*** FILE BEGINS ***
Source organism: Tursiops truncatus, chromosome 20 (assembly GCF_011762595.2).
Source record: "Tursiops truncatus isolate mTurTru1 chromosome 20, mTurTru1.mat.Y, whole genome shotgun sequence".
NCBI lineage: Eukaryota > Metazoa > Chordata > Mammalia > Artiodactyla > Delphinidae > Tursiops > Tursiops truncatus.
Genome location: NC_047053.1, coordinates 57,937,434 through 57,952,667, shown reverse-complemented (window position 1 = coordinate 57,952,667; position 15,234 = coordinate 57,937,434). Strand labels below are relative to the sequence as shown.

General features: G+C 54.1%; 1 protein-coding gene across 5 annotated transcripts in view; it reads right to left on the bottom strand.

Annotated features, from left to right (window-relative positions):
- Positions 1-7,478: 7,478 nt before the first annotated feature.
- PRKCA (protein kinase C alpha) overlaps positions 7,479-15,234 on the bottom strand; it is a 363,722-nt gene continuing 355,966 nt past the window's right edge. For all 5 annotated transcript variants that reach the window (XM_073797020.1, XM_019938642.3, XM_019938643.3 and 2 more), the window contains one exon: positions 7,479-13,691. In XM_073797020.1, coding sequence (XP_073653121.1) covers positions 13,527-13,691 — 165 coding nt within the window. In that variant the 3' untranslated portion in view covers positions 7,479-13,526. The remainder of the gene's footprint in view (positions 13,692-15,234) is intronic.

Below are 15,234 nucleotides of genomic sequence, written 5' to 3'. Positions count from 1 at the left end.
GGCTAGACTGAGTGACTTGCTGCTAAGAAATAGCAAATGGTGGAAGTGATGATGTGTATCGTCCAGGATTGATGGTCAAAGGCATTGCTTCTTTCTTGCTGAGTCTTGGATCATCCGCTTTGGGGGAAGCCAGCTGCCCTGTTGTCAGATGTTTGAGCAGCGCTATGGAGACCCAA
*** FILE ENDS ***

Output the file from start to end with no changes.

Source organism: Tursiops truncatus, chromosome 20 (assembly GCF_011762595.2).
Source record: "Tursiops truncatus isolate mTurTru1 chromosome 20, mTurTru1.mat.Y, whole genome shotgun sequence".
NCBI lineage: Eukaryota > Metazoa > Chordata > Mammalia > Artiodactyla > Delphinidae > Tursiops > Tursiops truncatus.
Genome location: NC_047053.1, coordinates 57,937,434 through 57,952,667, shown reverse-complemented (window position 1 = coordinate 57,952,667; position 15,234 = coordinate 57,937,434). Strand labels below are relative to the sequence as shown.

General features: G+C 54.1%; 1 protein-coding gene across 5 annotated transcripts in view; it reads right to left on the bottom strand.

Annotated features, from left to right (window-relative positions):
- Positions 1-7,478: 7,478 nt before the first annotated feature.
- PRKCA (protein kinase C alpha) overlaps positions 7,479-15,234 on the bottom strand; it is a 363,722-nt gene continuing 355,966 nt past the window's right edge. For all 5 annotated transcript variants that reach the window (XM_073797020.1, XM_019938642.3, XM_019938643.3 and 2 more), the window contains one exon: positions 7,479-13,691. In XM_073797020.1, coding sequence (XP_073653121.1) covers positions 13,527-13,691 — 165 coding nt within the window. In that variant the 3' untranslated portion in view covers positions 7,479-13,526. The remainder of the gene's footprint in view (positions 13,692-15,234) is intronic.

Below are 15,234 nucleotides of genomic sequence, written 5' to 3'. Positions count from 1 at the left end.
GGCTAGACTGAGTGACTTGCTGCTAAGAAATAGCAAATGGTGGAAGTGATGATGTGTATCGTCCAGGATTGATGGTCAAAGGCATTGCTTCTTTCTTGCTGAGTCTTGGATCATCCGCTTTGGGGGAAGCCAGCTGCCCTGTTGTCAGATGTTTGAGCAGCGCTATGGAGACCCAA